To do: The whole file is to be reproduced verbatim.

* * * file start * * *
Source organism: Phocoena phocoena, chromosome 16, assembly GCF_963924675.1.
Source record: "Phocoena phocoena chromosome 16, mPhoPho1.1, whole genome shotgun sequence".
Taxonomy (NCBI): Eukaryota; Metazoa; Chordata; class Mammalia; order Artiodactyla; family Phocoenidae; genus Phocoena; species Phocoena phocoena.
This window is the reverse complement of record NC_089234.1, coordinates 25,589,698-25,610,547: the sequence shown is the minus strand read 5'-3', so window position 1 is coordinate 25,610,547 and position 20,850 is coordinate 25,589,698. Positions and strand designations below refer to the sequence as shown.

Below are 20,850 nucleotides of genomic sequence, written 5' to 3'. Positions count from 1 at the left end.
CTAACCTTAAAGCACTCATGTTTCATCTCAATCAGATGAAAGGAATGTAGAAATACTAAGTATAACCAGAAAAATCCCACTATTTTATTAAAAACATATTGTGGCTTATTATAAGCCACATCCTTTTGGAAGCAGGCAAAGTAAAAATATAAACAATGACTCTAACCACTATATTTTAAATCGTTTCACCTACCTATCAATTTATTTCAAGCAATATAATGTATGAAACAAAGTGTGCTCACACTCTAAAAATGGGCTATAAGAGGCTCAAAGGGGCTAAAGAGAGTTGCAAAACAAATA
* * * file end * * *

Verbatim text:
Source organism: Phocoena phocoena, chromosome 16, assembly GCF_963924675.1.
Source record: "Phocoena phocoena chromosome 16, mPhoPho1.1, whole genome shotgun sequence".
Taxonomy (NCBI): Eukaryota; Metazoa; Chordata; class Mammalia; order Artiodactyla; family Phocoenidae; genus Phocoena; species Phocoena phocoena.
This window is the reverse complement of record NC_089234.1, coordinates 25,589,698-25,610,547: the sequence shown is the minus strand read 5'-3', so window position 1 is coordinate 25,610,547 and position 20,850 is coordinate 25,589,698. Positions and strand designations below refer to the sequence as shown.

Below are 20,850 nucleotides of genomic sequence, written 5' to 3'. Positions count from 1 at the left end.
CTAACCTTAAAGCACTCATGTTTCATCTCAATCAGATGAAAGGAATGTAGAAATACTAAGTATAACCAGAAAAATCCCACTATTTTATTAAAAACATATTGTGGCTTATTATAAGCCACATCCTTTTGGAAGCAGGCAAAGTAAAAATATAAACAATGACTCTAACCACTATATTTTAAATCGTTTCACCTACCTATCAATTTATTTCAAGCAATATAATGTATGAAACAAAGTGTGCTCACACTCTAAAAATGGGCTATAAGAGGCTCAAAGGGGCTAAAGAGAGTTGCAAAACAAATA